However if you find an intervention study (such as a clinical trial, case study, or cross-over study) with links to full raw data and statistical methods, that’s a different story. The chances of finding valuable evidence are much higher, and we can approach these studies with an open mind and cautious optimism.
As discussed earlier, the most rigorous intervention studies are triple-blind randomized controlled trials. When participants, researchers, and statisticians conduct the study without knowing who is in the intervention group and who in the control group, there is less risk of bias.
5. Understand the Strength of the Evidence
Even when we come across a triple-blind randomized controlled trial that was pre-registered and has links to raw data and statistical methods, the results may still not be meaningful.
Whereas it takes domain knowledge and statistical skills to fully understand the results, there are some simpler indicators that you can use to get an idea of their significance.
- Participant Count: In a randomised clinical trial, the number of participants should be large enough to even out random differences. There’s no hard number, as it depends on what’s being measured. What we can say is that given two studies with the same study design, the one with the higher participant count should yield more reliable results.
- Study Duration: The study duration needs to align with the research goals. For example, in a cross-over study evaluating the effect of solo versus pair programming, developers need time to adapt when transitioning between the two. Meanwhile, in a nutrition study about diabetes risk, a much longer study duration is necessary.
- Surrogate Endpoints: Let’s say you’re researching the effect of sugar intake on the risk of heart failure. A full-blown study on this would be long, costly, and ethically problematic – you can’t just give people lots of sugar and see if it harms them. So instead, researchers might look at easier-to-measure markers like blood pressure or long-term blood sugar levels. These are called surrogate endpoints and they are much less reliable than actual ones.
- Probability (p-value): Probability is a measure in statistics that helps determine the significance of results. Generally, p-values below 0.05 are considered significant, above 0.05, weak. The value of 0.05 is arbitrary, and as you’ll remember from part I, p-values can be manipulated. So unless you have access to the raw data, don’t take them at face value.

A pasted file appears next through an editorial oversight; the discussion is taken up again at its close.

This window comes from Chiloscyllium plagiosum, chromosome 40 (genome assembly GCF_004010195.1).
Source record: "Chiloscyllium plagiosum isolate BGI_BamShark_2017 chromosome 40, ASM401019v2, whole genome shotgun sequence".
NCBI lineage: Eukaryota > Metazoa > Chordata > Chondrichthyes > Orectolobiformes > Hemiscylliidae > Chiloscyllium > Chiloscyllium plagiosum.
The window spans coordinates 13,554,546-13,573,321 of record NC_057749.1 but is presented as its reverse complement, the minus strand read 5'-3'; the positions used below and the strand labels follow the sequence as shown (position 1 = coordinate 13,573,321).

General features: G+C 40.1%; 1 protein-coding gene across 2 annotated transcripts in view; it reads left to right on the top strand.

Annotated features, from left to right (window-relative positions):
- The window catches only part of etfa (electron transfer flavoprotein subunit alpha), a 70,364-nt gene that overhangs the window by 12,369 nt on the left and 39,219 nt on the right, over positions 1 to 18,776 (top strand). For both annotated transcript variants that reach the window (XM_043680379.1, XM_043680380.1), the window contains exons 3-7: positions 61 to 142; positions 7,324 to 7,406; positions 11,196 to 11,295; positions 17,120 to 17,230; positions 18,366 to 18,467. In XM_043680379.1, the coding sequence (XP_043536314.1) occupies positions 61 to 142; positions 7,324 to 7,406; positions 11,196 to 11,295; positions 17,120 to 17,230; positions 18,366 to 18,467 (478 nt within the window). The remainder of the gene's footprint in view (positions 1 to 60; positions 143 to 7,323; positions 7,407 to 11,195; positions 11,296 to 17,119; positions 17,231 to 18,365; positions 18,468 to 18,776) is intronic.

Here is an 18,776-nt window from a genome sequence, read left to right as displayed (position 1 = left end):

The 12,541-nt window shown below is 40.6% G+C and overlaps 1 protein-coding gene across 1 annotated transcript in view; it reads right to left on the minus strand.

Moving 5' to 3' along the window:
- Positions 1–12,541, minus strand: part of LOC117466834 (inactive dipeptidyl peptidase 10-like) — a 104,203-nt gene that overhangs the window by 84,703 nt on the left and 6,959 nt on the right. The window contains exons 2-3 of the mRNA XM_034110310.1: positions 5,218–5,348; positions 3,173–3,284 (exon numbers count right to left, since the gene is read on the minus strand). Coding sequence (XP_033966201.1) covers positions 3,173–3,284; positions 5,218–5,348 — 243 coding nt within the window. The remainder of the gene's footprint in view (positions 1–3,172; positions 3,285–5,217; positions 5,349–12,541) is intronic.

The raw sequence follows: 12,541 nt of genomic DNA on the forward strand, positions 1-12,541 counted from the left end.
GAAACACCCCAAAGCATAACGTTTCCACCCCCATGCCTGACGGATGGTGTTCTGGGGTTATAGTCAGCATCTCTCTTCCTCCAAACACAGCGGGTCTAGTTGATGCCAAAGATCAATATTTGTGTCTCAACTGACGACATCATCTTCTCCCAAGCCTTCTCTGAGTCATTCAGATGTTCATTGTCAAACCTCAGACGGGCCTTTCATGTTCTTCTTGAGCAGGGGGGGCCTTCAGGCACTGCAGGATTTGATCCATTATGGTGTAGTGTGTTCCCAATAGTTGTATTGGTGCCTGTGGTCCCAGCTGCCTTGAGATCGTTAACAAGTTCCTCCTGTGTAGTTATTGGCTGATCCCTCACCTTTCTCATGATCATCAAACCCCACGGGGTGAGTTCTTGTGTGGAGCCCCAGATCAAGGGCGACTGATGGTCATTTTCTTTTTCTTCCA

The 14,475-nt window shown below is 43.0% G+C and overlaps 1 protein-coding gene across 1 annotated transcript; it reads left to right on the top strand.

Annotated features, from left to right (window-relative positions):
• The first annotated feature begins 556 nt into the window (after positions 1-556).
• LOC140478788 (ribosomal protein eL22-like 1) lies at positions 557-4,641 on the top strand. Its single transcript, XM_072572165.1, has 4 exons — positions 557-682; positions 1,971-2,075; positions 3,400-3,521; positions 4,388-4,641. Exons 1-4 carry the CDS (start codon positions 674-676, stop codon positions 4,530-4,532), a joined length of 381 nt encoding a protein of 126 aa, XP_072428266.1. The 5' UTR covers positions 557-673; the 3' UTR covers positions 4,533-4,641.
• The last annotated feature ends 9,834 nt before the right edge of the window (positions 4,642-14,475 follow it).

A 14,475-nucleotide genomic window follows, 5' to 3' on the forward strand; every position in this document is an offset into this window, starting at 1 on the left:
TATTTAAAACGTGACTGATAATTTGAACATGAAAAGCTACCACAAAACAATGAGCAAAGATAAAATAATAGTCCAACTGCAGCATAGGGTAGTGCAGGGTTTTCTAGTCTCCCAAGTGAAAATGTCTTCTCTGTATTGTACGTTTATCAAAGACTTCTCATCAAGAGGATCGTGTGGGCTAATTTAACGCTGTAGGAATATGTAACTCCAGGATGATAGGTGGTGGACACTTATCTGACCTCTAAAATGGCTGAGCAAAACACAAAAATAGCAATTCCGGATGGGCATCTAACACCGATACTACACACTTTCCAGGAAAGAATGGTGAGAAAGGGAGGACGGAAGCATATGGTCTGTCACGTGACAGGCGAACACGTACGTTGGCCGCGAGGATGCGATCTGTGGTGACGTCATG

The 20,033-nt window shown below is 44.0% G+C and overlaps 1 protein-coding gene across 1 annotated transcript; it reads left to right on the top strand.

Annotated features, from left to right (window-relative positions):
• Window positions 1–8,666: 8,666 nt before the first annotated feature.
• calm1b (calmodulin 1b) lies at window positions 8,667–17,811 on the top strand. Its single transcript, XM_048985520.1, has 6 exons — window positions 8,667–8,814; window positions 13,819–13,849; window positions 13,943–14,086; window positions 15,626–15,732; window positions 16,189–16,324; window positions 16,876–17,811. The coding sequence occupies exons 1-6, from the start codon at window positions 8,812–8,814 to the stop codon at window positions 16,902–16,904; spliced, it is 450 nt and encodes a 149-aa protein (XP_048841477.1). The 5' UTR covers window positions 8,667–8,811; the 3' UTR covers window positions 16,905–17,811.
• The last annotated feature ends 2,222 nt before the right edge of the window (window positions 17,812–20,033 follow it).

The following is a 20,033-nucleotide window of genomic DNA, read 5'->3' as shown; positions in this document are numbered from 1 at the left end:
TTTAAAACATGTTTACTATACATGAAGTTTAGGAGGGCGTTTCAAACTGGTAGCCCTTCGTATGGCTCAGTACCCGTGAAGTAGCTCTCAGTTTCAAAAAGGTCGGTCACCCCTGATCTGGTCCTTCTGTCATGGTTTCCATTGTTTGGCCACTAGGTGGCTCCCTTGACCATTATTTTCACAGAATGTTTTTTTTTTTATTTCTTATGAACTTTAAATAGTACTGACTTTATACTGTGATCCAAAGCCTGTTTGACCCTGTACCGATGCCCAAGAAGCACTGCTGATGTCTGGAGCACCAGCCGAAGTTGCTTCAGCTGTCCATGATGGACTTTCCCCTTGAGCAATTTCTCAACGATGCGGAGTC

Does Peer-Review Matter?
You’ve probably heard about “peer-reviewed” studies and how they’re considered the gold standard in science. But here’s a reality check: they aren’t.
Peer-review is an expert’s check on a scientific paper before it’s published.
The problem is that we have zero insight into the process. We don’t know who the experts are, or how they reviewed the study. (Any chance that a reviewer who rejects too many studies won’t be asked by the publisher again?)
Another problem is that peer-reviewers need to be, by definition, experts in the same field as the researchers of the study. That means they are not necessarly unbiased and might have an interest in the study to fail. They might be jealous of its publication’s potential impact, and they might be affected
The Reproducibility Project led by Brian Nosek, that we mentioned in Part I of this series, revealed that the majority of the studies that they examined was not reproducible. These studies were all peer-reviewed and published in major publications.
In other words, peer-review does an atrocious job of what it is supposed to do: filtering out bad science. We must dismiss it as a badge of quality.
Bringing it all Together
This is all a lot of information, you might say. Isn’t there a simpler way to gauge a study’s credibility?
Fortunately, there are three clear indicators that you can check with relative ease. By awarding points to these indicators, you get a confidence score:
- +1 Point: If the study design was registered in advance, proving that no HARKing took place.
- +2 Points: If the study directly links to the full raw research data, so that it can be verified.
- +2 Points: If the study, in addition, directly links to the statistical methods, making the outcomes reproducible.
From 3 points onwards, we can have some confidence in the results, and of course, more points is better.
The point system only applies to randomised controlled trials (RCTs). Other types of studies get 0 points — not because they are all bad, but because as reluctant product managers, we have the skills nor the time to interpret them properly.
You should now be better equipped to read, interpret, and use scientific studies to your advantage.
Thanks for reading and let me know if you have any feedback!